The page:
The Relationship of Obesity to Hospice Use and Expenditures: A Cohort Study

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Abstract

Background:

Obesity complicates medical, nursing, and informal care in severe illness, but its effect on hospice use and Medicare expenditures is unknown.

Objective:

To describe the associations between body mass index (BMI) and hospice use and Medicare expenditures in the last 6 months of life.

Design:

Retrospective cohort.

Setting:

The HRS (Health and Retirement Study).

Participants:

5677 community-dwelling Medicare fee-for-service beneficiaries who died between 1998 and 2012.

Measurements:

Hospice enrollment, days enrolled in hospice, in-home death, and total Medicare expenditures in the 6 months before death. Body mass index was modeled as a continuous variable with a quadratic functional form.

Results:

For decedents with BMI of 20 kg/m2, the predicted probability of hospice enrollment was 38.3% (95% CI, 36.5% to 40.2%), hospice duration was 42.8 days (CI, 42.3 to 43.2 days), probability of in-home death was 61.3% (CI, 59.4% to 63.2%), and total Medicare expenditures were $42 803 (CI, $41 085 to $44 521). When BMI increased to 30 kg/m2, the predicted probability of hospice enrollment decreased by 6.7 percentage points (CI, −9.3 to −4.0 percentage points), hospice duration decreased by 3.8 days (CI, −4.4 to −3.1 days), probability of in-home death decreased by 3.2 percentage points (CI, −6.0 to −0.4 percentage points), and total Medicare expenditures increased by $3471 (CI, $955 to $5988). For morbidly obese decedents (BMI ≥40 kg/m2), the predicted probability of hospice enrollment decreased by 15.2 percentage points (CI, −19.6 to −10.9 percentage points), hospice duration decreased by 4.3 days (CI, −5.7 to −2.9 days), and in-home death decreased by 6.3 percentage points (CI, −11.2 to −1.5 percentage points) versus decedents with BMI of 20 kg/m2.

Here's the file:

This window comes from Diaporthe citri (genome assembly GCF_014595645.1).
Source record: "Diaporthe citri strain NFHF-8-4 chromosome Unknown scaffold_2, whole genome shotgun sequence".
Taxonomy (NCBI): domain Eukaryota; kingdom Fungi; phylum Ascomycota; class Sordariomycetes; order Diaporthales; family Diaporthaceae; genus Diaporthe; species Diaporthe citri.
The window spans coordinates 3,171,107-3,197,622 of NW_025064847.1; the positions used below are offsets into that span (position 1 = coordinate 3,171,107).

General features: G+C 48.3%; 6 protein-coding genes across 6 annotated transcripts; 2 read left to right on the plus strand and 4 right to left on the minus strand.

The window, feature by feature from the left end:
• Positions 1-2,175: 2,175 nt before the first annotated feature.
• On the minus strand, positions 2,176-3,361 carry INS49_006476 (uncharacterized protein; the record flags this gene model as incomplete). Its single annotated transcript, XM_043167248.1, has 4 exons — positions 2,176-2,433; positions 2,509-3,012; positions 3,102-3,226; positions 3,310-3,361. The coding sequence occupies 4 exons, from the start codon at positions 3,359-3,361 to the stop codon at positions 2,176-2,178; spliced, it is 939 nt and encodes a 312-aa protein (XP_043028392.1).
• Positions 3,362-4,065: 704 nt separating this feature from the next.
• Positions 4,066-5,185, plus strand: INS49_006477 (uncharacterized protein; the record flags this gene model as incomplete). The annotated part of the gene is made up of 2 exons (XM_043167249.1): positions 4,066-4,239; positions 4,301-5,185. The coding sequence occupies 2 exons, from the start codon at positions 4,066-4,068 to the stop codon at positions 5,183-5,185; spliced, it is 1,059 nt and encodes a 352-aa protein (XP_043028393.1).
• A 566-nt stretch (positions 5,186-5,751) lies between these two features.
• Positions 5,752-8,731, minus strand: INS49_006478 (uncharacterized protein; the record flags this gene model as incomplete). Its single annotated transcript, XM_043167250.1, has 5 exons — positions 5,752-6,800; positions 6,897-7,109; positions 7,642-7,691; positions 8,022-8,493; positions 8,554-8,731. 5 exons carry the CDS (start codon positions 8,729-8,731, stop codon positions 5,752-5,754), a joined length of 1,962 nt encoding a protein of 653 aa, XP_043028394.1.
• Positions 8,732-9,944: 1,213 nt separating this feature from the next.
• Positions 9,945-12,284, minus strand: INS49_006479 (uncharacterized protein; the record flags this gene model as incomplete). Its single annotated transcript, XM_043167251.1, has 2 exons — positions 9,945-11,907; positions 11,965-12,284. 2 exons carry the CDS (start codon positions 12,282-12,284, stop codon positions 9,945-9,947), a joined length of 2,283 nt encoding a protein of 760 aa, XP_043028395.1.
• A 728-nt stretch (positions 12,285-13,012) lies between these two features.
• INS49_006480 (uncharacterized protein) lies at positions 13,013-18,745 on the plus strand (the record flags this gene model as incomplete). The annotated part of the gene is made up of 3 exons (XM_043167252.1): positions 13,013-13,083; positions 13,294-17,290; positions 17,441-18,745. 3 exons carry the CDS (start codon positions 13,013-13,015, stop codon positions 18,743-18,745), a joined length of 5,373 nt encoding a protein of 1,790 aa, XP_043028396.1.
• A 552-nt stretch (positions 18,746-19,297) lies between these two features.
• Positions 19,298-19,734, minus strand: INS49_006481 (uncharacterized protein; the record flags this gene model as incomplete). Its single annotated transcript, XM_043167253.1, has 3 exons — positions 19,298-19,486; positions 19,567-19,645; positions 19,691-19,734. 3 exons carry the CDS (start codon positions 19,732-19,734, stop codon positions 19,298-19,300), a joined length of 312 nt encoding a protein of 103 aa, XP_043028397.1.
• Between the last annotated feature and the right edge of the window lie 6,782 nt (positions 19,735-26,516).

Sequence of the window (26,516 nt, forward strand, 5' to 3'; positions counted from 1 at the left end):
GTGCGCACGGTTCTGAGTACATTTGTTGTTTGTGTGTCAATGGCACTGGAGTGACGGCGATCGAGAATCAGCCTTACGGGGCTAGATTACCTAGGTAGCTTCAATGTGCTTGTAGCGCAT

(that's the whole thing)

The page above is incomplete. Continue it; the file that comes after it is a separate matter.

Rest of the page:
Limitation:

Baseline data were self-reported, and the interval between reported BMI and time of death varied.

Conclusion:

Among community-dwelling decedents in the HRS, increasing obesity was associated with reduced hospice use and in-home death and higher Medicare expenditures in the last 6 months of life.

Primary Funding Source:

Robert Wood Johnson Foundation Clinical Scholars Program.

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